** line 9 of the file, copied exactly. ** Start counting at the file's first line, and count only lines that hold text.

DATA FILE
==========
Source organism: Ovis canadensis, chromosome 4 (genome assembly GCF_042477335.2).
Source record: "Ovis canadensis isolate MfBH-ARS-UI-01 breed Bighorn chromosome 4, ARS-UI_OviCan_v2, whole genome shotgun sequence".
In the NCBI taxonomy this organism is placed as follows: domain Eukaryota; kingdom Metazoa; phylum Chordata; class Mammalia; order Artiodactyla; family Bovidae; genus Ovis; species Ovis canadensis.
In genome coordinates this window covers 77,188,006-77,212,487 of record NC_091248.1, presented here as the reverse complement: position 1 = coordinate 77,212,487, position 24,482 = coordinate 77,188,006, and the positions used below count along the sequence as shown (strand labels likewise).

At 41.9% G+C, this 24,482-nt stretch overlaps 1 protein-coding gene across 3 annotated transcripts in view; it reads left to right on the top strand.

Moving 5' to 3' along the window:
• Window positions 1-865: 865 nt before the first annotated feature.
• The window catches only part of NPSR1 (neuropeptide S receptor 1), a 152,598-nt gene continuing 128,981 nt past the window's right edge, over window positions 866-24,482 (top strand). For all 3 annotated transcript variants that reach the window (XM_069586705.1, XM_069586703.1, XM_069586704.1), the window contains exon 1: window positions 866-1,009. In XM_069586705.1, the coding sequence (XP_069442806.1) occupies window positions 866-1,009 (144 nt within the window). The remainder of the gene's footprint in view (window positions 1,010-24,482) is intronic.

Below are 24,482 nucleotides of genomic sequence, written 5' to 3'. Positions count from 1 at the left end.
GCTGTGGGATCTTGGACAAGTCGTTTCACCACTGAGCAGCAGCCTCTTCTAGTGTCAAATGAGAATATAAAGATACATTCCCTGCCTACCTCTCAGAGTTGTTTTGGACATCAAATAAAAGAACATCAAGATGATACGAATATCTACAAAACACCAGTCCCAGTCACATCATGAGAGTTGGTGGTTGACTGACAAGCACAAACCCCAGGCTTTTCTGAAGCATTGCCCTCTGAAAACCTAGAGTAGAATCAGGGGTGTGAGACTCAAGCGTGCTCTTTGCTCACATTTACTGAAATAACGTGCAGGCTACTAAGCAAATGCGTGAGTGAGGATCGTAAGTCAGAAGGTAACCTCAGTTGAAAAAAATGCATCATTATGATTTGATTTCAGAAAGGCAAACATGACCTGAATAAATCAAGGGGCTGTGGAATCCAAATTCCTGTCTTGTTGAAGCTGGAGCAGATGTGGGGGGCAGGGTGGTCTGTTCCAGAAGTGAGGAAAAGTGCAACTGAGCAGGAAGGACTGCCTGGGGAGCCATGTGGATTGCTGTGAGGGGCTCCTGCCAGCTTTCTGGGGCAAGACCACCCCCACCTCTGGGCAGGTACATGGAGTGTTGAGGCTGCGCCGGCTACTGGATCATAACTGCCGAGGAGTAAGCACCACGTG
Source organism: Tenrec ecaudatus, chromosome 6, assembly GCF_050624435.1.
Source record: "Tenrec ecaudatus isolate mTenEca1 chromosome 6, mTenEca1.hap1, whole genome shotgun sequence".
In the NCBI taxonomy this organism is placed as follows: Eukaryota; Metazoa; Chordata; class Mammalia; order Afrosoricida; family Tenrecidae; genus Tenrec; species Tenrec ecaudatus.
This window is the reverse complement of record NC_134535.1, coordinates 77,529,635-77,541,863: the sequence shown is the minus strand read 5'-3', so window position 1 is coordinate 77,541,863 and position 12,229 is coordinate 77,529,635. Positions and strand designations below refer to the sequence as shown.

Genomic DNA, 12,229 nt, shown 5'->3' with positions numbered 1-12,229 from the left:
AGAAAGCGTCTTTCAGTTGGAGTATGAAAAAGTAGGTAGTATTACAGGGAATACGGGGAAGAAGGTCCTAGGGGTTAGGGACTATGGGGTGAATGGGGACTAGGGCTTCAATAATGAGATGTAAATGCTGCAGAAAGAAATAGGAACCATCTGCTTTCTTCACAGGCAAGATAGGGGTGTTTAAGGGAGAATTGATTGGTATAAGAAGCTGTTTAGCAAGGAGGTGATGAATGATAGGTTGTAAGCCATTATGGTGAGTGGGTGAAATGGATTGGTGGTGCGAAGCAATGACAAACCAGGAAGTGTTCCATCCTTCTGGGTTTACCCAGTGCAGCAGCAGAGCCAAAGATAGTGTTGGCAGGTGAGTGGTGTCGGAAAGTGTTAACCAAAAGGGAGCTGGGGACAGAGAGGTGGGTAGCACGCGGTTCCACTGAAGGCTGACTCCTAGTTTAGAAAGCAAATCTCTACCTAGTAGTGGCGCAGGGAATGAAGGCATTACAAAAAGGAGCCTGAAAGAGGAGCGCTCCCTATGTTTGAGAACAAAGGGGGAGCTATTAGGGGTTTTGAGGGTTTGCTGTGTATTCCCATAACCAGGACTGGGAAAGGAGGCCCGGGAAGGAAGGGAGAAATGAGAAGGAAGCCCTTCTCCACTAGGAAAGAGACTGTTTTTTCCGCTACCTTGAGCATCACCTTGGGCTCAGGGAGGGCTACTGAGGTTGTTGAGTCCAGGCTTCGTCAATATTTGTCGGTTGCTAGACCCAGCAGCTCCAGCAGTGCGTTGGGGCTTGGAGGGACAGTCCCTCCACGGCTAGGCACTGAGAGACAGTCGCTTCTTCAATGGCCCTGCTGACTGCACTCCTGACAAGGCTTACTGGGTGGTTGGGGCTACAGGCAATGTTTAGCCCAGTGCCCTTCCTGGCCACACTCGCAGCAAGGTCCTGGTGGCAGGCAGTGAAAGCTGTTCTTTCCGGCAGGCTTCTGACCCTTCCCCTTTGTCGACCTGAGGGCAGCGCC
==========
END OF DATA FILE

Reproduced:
Below are 24,482 nucleotides of genomic sequence, written 5' to 3'. Positions count from 1 at the left end.